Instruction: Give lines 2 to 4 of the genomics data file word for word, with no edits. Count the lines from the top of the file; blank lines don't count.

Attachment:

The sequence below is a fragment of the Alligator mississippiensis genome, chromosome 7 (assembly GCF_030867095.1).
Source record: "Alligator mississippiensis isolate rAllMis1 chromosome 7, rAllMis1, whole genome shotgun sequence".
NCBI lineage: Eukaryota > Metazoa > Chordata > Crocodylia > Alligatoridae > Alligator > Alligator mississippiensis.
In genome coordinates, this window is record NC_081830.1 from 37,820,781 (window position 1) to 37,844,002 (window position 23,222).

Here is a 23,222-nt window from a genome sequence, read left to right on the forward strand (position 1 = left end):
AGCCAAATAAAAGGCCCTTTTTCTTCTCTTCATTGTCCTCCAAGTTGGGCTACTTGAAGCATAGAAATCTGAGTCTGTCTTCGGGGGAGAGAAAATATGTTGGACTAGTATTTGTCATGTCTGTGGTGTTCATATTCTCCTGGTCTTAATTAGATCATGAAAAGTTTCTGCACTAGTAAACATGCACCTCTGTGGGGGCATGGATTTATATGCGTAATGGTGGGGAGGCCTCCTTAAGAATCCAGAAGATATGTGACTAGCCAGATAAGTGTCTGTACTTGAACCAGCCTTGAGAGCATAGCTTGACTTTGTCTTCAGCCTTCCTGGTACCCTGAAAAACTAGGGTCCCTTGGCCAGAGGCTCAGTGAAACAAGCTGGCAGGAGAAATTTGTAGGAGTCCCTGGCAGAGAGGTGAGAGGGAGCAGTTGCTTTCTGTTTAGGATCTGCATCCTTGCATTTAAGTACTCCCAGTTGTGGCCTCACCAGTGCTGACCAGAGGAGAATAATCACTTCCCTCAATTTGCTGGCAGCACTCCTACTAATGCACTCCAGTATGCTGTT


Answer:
Source record: "Alligator mississippiensis isolate rAllMis1 chromosome 7, rAllMis1, whole genome shotgun sequence".
NCBI lineage: Eukaryota > Metazoa > Chordata > Crocodylia > Alligatoridae > Alligator > Alligator mississippiensis.
In genome coordinates, this window is record NC_081830.1 from 37,820,781 (window position 1) to 37,844,002 (window position 23,222).